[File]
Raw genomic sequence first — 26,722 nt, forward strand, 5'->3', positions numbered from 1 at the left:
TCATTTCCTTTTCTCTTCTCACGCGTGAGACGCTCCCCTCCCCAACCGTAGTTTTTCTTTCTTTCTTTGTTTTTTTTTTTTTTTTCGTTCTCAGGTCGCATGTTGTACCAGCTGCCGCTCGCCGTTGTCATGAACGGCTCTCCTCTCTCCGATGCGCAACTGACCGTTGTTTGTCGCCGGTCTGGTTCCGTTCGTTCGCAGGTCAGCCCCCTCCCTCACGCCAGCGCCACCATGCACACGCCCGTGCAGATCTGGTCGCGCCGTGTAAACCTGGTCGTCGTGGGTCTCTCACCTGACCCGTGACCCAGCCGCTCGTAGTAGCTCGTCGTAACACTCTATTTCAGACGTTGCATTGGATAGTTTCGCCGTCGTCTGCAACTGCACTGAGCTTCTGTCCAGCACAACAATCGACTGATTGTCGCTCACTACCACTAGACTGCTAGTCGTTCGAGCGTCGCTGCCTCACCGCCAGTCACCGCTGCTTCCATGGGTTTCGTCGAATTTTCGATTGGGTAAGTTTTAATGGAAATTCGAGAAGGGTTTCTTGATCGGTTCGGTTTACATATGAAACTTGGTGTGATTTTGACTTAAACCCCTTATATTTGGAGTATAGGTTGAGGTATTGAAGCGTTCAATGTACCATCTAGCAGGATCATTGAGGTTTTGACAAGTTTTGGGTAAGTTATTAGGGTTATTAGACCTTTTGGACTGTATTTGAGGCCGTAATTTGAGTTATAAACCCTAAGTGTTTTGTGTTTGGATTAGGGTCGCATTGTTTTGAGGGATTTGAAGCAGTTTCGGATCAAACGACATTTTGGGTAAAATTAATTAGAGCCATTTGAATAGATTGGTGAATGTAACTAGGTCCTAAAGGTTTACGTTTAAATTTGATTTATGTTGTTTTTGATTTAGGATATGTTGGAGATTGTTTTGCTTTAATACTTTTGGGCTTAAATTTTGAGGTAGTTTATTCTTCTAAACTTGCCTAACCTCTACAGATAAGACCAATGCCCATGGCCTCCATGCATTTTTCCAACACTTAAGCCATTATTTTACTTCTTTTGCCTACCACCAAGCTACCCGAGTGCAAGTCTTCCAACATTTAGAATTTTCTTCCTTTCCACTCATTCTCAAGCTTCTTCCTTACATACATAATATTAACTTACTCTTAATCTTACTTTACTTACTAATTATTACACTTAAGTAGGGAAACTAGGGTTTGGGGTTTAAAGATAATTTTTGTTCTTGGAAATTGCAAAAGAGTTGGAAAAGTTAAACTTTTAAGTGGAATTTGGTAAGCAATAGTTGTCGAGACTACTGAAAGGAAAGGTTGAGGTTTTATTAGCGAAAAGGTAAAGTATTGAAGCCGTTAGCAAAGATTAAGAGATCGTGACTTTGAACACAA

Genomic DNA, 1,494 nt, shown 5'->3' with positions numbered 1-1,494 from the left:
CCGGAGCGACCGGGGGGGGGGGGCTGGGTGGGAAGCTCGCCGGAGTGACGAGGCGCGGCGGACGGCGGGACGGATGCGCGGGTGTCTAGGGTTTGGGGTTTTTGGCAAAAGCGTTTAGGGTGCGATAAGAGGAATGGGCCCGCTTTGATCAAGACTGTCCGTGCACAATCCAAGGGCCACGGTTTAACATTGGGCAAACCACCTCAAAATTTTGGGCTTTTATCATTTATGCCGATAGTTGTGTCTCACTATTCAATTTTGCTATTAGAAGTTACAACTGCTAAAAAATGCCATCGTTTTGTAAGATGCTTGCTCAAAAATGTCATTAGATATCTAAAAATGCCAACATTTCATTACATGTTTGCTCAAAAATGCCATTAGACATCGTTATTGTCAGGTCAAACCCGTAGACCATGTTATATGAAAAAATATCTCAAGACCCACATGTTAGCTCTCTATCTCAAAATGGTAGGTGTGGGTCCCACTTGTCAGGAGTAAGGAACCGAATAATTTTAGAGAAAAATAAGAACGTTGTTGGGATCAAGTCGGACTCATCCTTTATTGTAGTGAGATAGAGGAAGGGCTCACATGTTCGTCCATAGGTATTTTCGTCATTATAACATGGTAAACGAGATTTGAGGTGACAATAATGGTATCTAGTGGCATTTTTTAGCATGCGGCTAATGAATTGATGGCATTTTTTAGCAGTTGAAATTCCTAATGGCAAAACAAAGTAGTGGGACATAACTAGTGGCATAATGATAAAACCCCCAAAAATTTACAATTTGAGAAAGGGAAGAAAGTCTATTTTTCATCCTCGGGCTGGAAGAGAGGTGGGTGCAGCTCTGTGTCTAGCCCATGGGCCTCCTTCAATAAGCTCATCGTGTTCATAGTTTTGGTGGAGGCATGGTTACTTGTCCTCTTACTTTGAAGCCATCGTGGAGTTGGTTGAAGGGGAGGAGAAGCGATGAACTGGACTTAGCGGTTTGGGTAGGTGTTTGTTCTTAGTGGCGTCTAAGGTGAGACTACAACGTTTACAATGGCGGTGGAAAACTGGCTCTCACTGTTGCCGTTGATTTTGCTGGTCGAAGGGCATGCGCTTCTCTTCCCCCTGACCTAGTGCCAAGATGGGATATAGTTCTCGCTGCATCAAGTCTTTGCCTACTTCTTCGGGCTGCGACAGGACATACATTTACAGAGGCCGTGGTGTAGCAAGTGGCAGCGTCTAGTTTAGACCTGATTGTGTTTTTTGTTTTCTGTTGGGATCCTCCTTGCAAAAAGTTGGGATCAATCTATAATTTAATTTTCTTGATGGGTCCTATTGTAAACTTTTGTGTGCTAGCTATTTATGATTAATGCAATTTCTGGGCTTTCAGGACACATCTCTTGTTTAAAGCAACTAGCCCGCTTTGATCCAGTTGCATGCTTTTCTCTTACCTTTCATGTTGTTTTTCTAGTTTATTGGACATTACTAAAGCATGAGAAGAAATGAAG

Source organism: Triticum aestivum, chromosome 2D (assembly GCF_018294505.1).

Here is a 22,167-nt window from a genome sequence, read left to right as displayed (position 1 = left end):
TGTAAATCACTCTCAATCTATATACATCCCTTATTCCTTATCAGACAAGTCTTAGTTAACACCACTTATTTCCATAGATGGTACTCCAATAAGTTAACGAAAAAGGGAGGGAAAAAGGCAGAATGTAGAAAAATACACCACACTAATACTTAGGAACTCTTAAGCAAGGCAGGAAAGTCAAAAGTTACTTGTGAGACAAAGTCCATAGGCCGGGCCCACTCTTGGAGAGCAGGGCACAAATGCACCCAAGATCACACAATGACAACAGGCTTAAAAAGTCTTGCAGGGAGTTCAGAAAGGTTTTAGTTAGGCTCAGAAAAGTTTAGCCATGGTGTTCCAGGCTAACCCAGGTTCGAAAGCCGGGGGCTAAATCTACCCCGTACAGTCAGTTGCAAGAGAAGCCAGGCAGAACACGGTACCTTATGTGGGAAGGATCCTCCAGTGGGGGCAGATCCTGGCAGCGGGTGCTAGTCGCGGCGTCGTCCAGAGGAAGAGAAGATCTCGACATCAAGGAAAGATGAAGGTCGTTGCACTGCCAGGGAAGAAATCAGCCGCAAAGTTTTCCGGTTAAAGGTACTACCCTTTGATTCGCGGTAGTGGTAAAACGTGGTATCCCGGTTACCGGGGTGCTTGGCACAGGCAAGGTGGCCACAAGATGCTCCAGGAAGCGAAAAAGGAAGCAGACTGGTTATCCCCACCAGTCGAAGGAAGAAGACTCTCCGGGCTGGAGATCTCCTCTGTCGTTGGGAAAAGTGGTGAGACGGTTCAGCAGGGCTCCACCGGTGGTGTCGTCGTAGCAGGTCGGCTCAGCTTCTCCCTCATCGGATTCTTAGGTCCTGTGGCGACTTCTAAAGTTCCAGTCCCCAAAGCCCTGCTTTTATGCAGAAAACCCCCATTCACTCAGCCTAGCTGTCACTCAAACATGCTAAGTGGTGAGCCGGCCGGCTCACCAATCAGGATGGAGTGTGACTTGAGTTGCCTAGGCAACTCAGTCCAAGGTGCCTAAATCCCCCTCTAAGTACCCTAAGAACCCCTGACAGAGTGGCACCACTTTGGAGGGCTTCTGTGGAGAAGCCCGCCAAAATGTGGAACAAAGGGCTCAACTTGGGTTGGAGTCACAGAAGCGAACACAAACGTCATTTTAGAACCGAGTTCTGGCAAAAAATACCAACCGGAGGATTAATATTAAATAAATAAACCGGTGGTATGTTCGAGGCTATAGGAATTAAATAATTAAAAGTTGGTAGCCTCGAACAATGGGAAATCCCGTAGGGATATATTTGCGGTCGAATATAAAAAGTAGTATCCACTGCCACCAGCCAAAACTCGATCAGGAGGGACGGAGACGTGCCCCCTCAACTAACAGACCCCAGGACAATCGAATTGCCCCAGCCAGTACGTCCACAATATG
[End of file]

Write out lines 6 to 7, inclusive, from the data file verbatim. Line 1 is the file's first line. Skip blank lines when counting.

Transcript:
Here is a 22,167-nt window from a genome sequence, read left to right as displayed (position 1 = left end):
TGTAAATCACTCTCAATCTATATACATCCCTTATTCCTTATCAGACAAGTCTTAGTTAACACCACTTATTTCCATAGATGGTACTCCAATAAGTTAACGAAAAAGGGAGGGAAAAAGGCAGAATGTAGAAAAATACACCACACTAATACTTAGGAACTCTTAAGCAAGGCAGGAAAGTCAAAAGTTACTTGTGAGACAAAGTCCATAGGCCGGGCCCACTCTTGGAGAGCAGGGCACAAATGCACCCAAGATCACACAATGACAACAGGCTTAAAAAGTCTTGCAGGGAGTTCAGAAAGGTTTTAGTTAGGCTCAGAAAAGTTTAGCCATGGTGTTCCAGGCTAACCCAGGTTCGAAAGCCGGGGGCTAAATCTACCCCGTACAGTCAGTTGCAAGAGAAGCCAGGCAGAACACGGTACCTTATGTGGGAAGGATCCTCCAGTGGGGGCAGATCCTGGCAGCGGGTGCTAGTCGCGGCGTCGTCCAGAGGAAGAGAAGATCTCGACATCAAGGAAAGATGAAGGTCGTTGCACTGCCAGGGAAGAAATCAGCCGCAAAGTTTTCCGGTTAAAGGTACTACCCTTTGATTCGCGGTAGTGGTAAAACGTGGTATCCCGGTTACCGGGGTGCTTGGCACAGGCAAGGTGGCCACAAGATGCTCCAGGAAGCGAAAAAGGAAGCAGACTGGTTATCCCCACCAGTCGAAGGAAGAAGACTCTCCGGGCTGGAGATCTCCTCTGTCGTTGGGAAAAGTGGTGAGACGGTTCAGCAGGGCTCCACCGGTGGTGTCGTCGTAGCAGGTCGGCTCAGCTTCTCCCTCATCGGATTCTTAGGTCCTGTGGCGACTTCTAAAGTTCCAGTCCCCAAAGCCCTGCTTTTATGCAGAAAACCCCCATTCACTCAGCCTAGCTGTCACTCAAACATGCTAAGTGGTGAGCCGGCCGGCTCACCAATCAGGATGGAGTGTGACTTGAGTTGCCTAGGCAACTCAGTCCAAGGTGCCTAAATCCCCCTCTAAGTACCCTAAGAACCCCTGACAGAGTGGCACCACTTTGGAGGGCTTCTGTGGAGAAGCCCGCCAAAATGTGGAACAAAGGGCTCAACTTGGGTTGGAGTCACAGAAGCGAACACAAACGTCATTTTAGAACCGAGTTCTGGCAAAAAATACCAACCGGAGGATTAATATTAAATAAATAAACCGGTGGTATGTTCGAGGCTATAGGAATTAAATAATTAAAAGTTGGTAGCCTCGAACAATGGGAAATCCCGTAGGGATATATTTGCGGTCGAATATAAAAAGTAGTATCCACTGCCACCAGCCAAAACTCGATCAGGAGGGACGGAGACGTGCCCCCTCAACTAACAGACCCCAGGACAATCGAATTGCCCCAGCCAGTACGTCCACAATATG